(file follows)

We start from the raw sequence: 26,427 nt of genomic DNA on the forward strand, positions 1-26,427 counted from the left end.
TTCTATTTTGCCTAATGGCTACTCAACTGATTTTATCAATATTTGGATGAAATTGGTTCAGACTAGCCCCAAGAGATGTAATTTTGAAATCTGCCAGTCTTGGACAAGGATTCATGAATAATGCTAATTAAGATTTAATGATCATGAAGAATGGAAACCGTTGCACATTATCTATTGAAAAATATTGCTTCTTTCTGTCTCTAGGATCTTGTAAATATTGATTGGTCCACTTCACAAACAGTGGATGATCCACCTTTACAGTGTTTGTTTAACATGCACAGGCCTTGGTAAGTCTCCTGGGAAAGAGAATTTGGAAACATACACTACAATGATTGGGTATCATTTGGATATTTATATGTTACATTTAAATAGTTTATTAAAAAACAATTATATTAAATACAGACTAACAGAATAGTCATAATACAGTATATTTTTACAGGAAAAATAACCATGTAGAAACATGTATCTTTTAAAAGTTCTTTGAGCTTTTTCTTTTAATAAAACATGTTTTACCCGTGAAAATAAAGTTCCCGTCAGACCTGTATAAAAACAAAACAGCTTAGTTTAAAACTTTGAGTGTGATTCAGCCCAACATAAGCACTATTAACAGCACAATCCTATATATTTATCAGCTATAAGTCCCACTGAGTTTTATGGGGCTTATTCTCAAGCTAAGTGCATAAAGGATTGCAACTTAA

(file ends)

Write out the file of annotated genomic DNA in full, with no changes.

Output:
We start from the raw sequence: 26,427 nt of genomic DNA on the forward strand, positions 1-26,427 counted from the left end.
TTCTATTTTGCCTAATGGCTACTCAACTGATTTTATCAATATTTGGATGAAATTGGTTCAGACTAGCCCCAAGAGATGTAATTTTGAAATCTGCCAGTCTTGGACAAGGATTCATGAATAATGCTAATTAAGATTTAATGATCATGAAGAATGGAAACCGTTGCACATTATCTATTGAAAAATATTGCTTCTTTCTGTCTCTAGGATCTTGTAAATATTGATTGGTCCACTTCACAAACAGTGGATGATCCACCTTTACAGTGTTTGTTTAACATGCACAGGCCTTGGTAAGTCTCCTGGGAAAGAGAATTTGGAAACATACACTACAATGATTGGGTATCATTTGGATATTTATATGTTACATTTAAATAGTTTATTAAAAAACAATTATATTAAATACAGACTAACAGAATAGTCATAATACAGTATATTTTTACAGGAAAAATAACCATGTAGAAACATGTATCTTTTAAAAGTTCTTTGAGCTTTTTCTTTTAATAAAACATGTTTTACCCGTGAAAATAAAGTTCCCGTCAGACCTGTATAAAAACAAAACAGCTTAGTTTAAAACTTTGAGTGTGATTCAGCCCAACATAAGCACTATTAACAGCACAATCCTATATATTTATCAGCTATAAGTCCCACTGAGTTTTATGGGGCTTATTCTCAAGCTAAGTGCATAAAGGATTGCAACTTAA